Bi wire = bi amp?

st170dan

Active Member
Hi, first of all my apologies for starting this thread - there's probably loads of threads on this but what I have read is leaving me with more questions than I started with! I have some Acoustic Solution speakers that I have bi-wired to my Cambridge Audio A5 amp. My question is - if an amp accepts bi-wiring is it bi-amping? Or are the 2 separate? My speakers have 2 medium cones, 1 small cone and one tweeter so I feel bi-amping would be a good thing on these speakers?
 

amcluesent

Well-known Member
if an amp accepts bi-wiring is it bi-amping?

Nope, you need two amps
 

formbypc

Novice Member
The clue is in the words;

As a human, you are a biped. You get around on two legs.
A bi-cycle has two wheels.
Bi-wiring involves two sets of wire.
Bi-amping involves two amps. You only have one.

Search google images for "biamping biwiring" - there's loads of diagrams detailing the difference.
 

st170dan

Active Member
Ah OK, I thought perhaps it was possible to have 2 amps built into one or something. So going on from what I've learnt in one of my previous threads, I'm not getting any advantages from having my system bi-wired atm?
 

Mr Pig

Novice Member
What bi-wiring and bi-amping do have in common is that they are both largely a waste of time! It's a way to get money out of gullible people who confuse quantity with quality.

The same is true of MP3, surround-sound and the X-Factor.
 

peritus

Banned
In all honest you're probably holding back your speakers capabilities in bi-wiring them as well.

You amp isnt the most powerful in the world so it'd be better for you to run a single set of cables to your speakers and just replacing the speaker cable jumper bars for some of the same cable
 

st170dan

Active Member
In all honest you're probably holding back your speakers capabilities in bi-wiring them as well.

You amp isnt the most powerful in the world so it'd be better for you to run a single set of cables to your speakers and just replacing the speaker cable jumper bars for some of the same cable


What do you mean by this?
 

st170dan

Active Member
Starting to get a little bit confused? Why would they put terminals on the back of the amp to bi-wire if bi-wiring it would be disadvantageous to the speakers?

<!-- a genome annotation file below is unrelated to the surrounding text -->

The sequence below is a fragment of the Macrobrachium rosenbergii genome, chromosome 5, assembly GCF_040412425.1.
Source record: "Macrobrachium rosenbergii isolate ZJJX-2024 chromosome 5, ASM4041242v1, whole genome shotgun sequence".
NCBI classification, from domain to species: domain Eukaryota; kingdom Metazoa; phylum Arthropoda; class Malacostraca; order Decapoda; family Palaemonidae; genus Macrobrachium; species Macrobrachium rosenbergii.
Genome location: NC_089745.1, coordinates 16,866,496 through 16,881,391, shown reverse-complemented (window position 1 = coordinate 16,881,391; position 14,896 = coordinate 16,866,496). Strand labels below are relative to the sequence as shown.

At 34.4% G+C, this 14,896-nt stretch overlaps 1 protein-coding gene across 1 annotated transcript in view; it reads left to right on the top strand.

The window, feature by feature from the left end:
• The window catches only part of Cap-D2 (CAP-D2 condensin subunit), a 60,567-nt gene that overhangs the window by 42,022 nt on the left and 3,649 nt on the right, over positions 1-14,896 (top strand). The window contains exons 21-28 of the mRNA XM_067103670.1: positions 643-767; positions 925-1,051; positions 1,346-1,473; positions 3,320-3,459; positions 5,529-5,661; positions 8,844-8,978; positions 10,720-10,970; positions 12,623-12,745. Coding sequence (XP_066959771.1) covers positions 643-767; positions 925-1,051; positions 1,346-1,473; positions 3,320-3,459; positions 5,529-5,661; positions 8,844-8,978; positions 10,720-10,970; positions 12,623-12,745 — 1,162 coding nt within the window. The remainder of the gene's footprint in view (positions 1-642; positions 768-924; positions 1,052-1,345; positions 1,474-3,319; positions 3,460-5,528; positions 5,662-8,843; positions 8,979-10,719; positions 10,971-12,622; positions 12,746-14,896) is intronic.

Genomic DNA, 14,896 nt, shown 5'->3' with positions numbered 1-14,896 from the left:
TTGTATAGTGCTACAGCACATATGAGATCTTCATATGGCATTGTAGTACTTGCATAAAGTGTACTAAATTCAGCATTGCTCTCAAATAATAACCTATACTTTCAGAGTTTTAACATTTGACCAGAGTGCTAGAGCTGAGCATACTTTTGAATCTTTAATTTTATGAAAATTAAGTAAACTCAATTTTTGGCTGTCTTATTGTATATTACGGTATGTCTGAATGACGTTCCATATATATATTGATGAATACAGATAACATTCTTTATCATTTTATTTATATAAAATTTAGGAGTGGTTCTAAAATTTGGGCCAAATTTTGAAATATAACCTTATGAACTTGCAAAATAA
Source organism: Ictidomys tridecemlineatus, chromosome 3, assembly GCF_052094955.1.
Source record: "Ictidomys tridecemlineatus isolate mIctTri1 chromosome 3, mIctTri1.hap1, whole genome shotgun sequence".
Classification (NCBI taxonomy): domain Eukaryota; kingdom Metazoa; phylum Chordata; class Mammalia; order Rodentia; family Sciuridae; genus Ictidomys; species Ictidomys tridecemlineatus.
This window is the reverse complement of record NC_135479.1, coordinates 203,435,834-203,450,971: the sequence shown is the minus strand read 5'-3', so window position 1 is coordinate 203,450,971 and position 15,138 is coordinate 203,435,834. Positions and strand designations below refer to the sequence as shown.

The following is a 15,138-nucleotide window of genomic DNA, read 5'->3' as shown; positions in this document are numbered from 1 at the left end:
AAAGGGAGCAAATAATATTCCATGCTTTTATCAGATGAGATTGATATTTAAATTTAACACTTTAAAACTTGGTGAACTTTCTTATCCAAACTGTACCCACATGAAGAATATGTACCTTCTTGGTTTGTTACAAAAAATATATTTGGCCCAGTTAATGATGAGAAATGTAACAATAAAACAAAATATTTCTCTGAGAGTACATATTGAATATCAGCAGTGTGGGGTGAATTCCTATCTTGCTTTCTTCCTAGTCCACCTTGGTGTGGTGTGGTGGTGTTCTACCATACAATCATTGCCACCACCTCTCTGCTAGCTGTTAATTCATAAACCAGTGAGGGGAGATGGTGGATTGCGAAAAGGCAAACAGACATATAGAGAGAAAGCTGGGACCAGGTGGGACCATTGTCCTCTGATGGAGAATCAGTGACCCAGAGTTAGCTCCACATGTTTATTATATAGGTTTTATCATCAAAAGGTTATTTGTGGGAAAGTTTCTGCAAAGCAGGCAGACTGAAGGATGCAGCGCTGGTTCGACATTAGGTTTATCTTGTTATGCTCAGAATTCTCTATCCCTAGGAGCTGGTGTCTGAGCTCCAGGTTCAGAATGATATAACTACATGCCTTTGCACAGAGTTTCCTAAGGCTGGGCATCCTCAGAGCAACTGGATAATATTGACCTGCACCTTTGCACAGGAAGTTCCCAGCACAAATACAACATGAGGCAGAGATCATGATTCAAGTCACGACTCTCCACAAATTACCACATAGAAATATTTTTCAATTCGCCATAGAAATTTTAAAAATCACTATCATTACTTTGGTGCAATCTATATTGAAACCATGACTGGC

peritus

Banned
Some people feel that bi-wiring helps, in 'some' cases it can but in most cases (I've found personally) that it detracts from the sound and holds back the speakers a little

A 2nd pair of terminals is there usually for folks who may want to power another set of speakers elsewhere etc...
 

formbypc

Novice Member
Starting to get a little bit confused? Why would they put terminals on the back of the amp to bi-wire if bi-wiring it would be disadvantageous to the speakers?

The idea of bi-wiring is that you connect both sets of cable to one set of terminals at the amp, and the two sets of terminals at the speaker.

If you're connecting one set of cable to (say) Speaker A and the other to Speaker B terminals, then setting the amp to Speakers A+B, I'm not convinced you're getting the best effect.....
 

BlueWizard

Distinguished Member
Woo-hoo!

I've got graphics!

This came up in another thread recently, so I took the time to create some graphics that show the difference between Bi-Wiring and Bi-Amping.

277382d1322302955-bi-wiring-biwire2sm.jpg



276096d1321749426-bi-wiring-biamp1bsm.jpg



In the top photo we see Standard Wiring one amp, one speaker with the Speakers Terminal Jumper Bars (yellow) in place.

Next, Bi-Wiring, one amp, one speaker, but two speakers wires with the Terminal Jumper Bars removed.

The last graphic shows Bi-Amping, where two amps are connected together to allow them both to drive the same speaker, again, especially in this case, the Speaker Terminal Jumper Bars MUST be removed.

In some cases, the extra amps for Bi-Amping can be the unused channels of a Surround Sound amp.

Others are free to copy and use these graphics.

Steve/bluewizard
 
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steveledzep

Active Member
You have Acoustic Solution speakers ! It doesn't matter how you connect them. Single wire, Bi-wire or Bi-amp they'll always sound crap !!! Get some decent speakers and just single wire them and enjoy the improvement !
 

st170dan

Active Member
You have Acoustic Solution speakers ! It doesn't matter how you connect them. Single wire, Bi-wire or Bi-amp they'll always sound crap !!! Get some decent speakers and just single wire them and enjoy the improvement !

Haha, I've had them donkeys years, approximately 12 years. I have to say replacing my hifi speakers is not a priority for me atm and isn't likely to be for some time yet. I have my speakers wired up like the guy in this thread

http://www.avforums.com/forums/hi-f...udio-a5-inconsistent-instructions-manual.html

Only I haven't removed anything from the speaker terminal. What's these jumper bars you keep mentioning?

So should I look to re-wire my set up as per the first pic? I have 8 speaker outputs on my amp (4 +, 4 -) which I had presumed meant I had to bi-wire them ie to the 4 terminals on each speaker. Given that the 2nd pic shows 2 terminals going to 4 terminals and I have 4 terminals am I technically bi-wiring? Sorry for all the questions, just trying to make sure I understand. :smashin: If this is the case, I'm not really sure what the extra terminals on the amp are for - unless they are for connecting a sub woofer when bi-amping?